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Thursday, 4 May, 2000, 13:01 GMT 14:01 UK
World media assesses Lockerbie trial

The trial has attracted huge media interest
As the Lockerbie trial got under way in Camp Zeist in the Netherlands, reaction in the Arab world, including Libya itself, was muted.

Libyan TV and radio carried brief reports in their bulletins simply saying the trial had begun and that the charges had been read out.

In a commentary on the first day of the trial, Libya highlighted US involvement in the indictment of the suspects.

A flagrant violation of justice

Libyan news agency
The international affairs editor of the state-controlled Libyan news agency Jana - thought by some commentators to speak directly for Libyan leader Col Gaddafi - said "the intensive American attempts to indict the two Libyan suspects force us and the world to wonder ... is the internationally agreed-on court the Scottish court or is it the American State Department?"

The USA's actions were "a flagrant violation of justice and an explicit interference in the competency of the court", the commentary said.

The Iran Daily echoed the theme of US involvement and pointed out that the CIA initially blamed Palestinian groups.

Claims about the suppression of evidence have led to suspicions of Washington's involvement in a cover-up

Iran Daily
It said the CIA blamed the Popular Front for the Liberation of Palestine for carrying out the attack with Syrian backing "in revenge for the US shooting down of an Iranian Airbus in the Persian Gulf five months earlier".

"Other claims about the suppression of evidence by the US have led to suspicions of Washington's involvement in a cover-up", it added.

Many of the main European and US newspapers felt the outcome of the trial was still far from certain.

The trial will certainly not clear up all the mysteries of the case

Le Monde
The French Le Monde said the investigations carried out since the extradition of the two suspects were "not conclusive as to a Libyan connection".

"On the contrary, witnesses who accused the two men have since retracted their statements," it adds.

"The trial... will certainly not clear up all the mysteries of the case. Tasked exceptionally with ruling on the culpability of the two presumed perpetrators, will the three Scottish judges ever be able to name the true mastermind behind the attack?" the paper wondered.

The families of the victims fear that the trial may spare possible accomplices within the Libyan regime

Luxembourg's Tageblatt reflected that the families of the victims were afraid that the trial "may spare possible accomplices within the Libyan regime."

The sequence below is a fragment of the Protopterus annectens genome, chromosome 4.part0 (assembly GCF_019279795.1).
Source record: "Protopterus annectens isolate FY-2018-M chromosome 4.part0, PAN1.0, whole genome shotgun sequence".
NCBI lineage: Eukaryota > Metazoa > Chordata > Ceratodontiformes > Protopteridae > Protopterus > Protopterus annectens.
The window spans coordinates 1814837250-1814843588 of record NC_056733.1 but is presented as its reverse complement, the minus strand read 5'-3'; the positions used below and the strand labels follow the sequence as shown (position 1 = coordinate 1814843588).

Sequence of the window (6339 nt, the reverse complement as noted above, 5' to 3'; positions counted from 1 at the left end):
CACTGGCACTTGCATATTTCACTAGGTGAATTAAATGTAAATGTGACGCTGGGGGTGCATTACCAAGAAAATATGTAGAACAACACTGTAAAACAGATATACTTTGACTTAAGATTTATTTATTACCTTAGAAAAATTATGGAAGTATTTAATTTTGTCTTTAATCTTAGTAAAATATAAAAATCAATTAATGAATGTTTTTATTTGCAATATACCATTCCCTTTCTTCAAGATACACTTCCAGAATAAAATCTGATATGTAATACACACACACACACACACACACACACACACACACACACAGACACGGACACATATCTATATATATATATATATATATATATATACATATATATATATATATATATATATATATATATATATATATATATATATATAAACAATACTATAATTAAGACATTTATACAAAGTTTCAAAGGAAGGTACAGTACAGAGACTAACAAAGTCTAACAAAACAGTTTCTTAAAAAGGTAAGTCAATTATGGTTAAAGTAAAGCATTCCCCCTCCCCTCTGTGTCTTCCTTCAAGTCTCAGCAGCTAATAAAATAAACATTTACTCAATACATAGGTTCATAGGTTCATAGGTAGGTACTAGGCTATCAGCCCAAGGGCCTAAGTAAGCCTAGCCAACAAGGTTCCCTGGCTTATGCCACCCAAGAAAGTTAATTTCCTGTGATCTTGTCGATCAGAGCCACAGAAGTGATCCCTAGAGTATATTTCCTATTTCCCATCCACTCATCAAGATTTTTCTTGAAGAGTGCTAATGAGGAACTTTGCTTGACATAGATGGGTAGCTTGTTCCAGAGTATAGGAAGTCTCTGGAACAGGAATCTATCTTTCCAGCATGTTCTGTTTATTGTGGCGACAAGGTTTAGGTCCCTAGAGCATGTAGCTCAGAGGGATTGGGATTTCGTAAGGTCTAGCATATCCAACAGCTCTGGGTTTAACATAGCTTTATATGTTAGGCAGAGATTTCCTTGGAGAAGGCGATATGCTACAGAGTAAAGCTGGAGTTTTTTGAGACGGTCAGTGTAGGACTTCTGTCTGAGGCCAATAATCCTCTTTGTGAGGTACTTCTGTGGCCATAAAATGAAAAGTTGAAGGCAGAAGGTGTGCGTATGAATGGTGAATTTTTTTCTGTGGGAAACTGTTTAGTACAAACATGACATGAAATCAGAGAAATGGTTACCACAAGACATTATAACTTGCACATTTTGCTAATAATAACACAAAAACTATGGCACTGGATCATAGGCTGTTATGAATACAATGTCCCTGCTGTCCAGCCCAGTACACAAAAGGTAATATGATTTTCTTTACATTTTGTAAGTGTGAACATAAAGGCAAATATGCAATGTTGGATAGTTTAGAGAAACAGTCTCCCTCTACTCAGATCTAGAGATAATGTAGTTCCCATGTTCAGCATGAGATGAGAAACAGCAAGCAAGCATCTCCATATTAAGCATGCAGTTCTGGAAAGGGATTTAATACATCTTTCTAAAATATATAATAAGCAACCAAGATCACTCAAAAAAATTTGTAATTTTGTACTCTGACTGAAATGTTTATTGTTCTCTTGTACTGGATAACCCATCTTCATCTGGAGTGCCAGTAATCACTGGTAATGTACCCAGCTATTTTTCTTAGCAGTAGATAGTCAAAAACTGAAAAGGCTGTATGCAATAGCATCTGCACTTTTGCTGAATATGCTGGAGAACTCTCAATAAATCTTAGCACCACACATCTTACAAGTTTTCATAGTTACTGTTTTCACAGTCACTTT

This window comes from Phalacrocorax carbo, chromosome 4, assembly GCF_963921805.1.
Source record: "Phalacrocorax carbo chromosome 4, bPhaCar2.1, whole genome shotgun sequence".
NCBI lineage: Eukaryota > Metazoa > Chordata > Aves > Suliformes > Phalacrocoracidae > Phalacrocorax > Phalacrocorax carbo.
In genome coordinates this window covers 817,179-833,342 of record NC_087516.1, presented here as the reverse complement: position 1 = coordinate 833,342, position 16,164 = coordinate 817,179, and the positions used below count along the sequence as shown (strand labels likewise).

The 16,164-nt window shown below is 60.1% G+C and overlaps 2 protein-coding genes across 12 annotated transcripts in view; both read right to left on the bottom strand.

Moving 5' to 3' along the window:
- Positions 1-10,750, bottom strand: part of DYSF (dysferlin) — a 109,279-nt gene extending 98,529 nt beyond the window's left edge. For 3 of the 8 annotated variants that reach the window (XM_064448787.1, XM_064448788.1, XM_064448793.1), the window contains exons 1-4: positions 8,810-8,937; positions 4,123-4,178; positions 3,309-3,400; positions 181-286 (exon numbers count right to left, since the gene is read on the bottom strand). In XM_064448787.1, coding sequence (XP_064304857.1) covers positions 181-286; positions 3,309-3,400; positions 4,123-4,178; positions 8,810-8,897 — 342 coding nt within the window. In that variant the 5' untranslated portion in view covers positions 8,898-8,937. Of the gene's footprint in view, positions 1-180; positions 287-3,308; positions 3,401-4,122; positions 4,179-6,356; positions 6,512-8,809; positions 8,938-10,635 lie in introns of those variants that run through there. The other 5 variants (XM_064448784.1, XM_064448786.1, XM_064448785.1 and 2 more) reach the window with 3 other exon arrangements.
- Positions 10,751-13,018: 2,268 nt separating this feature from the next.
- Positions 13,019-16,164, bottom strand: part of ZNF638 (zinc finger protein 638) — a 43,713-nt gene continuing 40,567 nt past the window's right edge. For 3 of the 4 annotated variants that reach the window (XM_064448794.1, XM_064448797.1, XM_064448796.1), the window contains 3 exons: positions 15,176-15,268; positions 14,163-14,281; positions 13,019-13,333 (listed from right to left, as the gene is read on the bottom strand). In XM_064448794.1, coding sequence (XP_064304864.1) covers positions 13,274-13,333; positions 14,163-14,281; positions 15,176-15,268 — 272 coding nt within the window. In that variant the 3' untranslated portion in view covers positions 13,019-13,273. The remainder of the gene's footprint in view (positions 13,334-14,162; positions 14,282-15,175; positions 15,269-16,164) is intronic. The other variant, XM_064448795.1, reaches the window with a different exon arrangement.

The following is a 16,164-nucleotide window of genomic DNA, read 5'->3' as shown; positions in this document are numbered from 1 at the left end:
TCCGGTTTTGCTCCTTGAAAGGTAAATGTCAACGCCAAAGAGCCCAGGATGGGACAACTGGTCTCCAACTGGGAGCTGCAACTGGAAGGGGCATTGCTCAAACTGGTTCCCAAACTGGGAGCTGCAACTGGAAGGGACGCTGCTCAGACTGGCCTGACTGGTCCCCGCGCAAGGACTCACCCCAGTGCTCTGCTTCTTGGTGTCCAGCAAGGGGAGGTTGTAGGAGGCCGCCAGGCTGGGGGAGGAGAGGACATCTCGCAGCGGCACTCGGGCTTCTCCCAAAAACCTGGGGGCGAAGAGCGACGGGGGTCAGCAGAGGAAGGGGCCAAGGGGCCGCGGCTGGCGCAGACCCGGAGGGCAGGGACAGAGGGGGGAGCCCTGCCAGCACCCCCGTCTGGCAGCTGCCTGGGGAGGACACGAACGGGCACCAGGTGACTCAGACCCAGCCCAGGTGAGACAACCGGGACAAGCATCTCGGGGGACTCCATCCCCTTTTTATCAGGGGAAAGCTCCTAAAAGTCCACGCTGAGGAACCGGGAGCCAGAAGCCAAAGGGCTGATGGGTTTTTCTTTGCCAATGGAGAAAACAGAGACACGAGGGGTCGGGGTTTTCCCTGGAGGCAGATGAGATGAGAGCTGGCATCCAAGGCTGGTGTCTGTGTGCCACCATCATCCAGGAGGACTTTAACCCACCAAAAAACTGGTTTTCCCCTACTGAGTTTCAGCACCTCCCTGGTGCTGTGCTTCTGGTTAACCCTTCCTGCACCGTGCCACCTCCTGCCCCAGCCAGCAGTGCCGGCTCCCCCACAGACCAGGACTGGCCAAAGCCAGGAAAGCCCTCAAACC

"There are many flaws in this eminently complex case involving depositions from some 15,000 witnesses, informers and experts from around the world," said the Belgian Le Soir.

"Did not the Scottish judicial authorities say they also suspected a Palestinian extremist ... on the very day that charges were brought against the two Libyan suspects?"

The Italian La Stampa said a guilty verdict was "far from a foregone conclusion", but already discerned a winner.

The winner is Colonel Gaddafi

La Stampa
"Whatever the outcome of the trial, there's already an assured winner, and it's not the victims' relatives," the paper said.

"The winner is Colonel Gaddafi, who on agreeing to the extradition of the two defendants saw the lifting of the sanctions imposed by the United Nations for the past seven years."

Pointing out that Gaddafi "seems convinced that the trial poses little risk to him", the paper said the contents of a letter from United Nations Secretary General Kofi Annan asking him to agree to the men's extraditions "have remained secret to this day".

"Some of the victims' relatives are convinced that the letter contains a promise that the verdict to be reached at Camp Zeist will not involve the Libyan leader," the paper said.

The International Herald Tribune described the "rich mixture of contrasting cultural traditions" in the high-security courtroom in Camp Zeist.

"The defendants, wearing ceremonial Libyan robes and prayer caps, took their seats before the panel of judges, who wore curly grey wigs and flowing ivory robes emblazoned with red crosses", the paper said.

"The Western spectators rose to their feet as a sign of respect when the judges entered the courtroom. The Libyan spectators rose to their feet when the two accused terrorists walked in."

The New York Times said the trial marked a first in many ways, one of them being the wide attention - "usually associated with the American courts" - that the trial is attracting in Britain.

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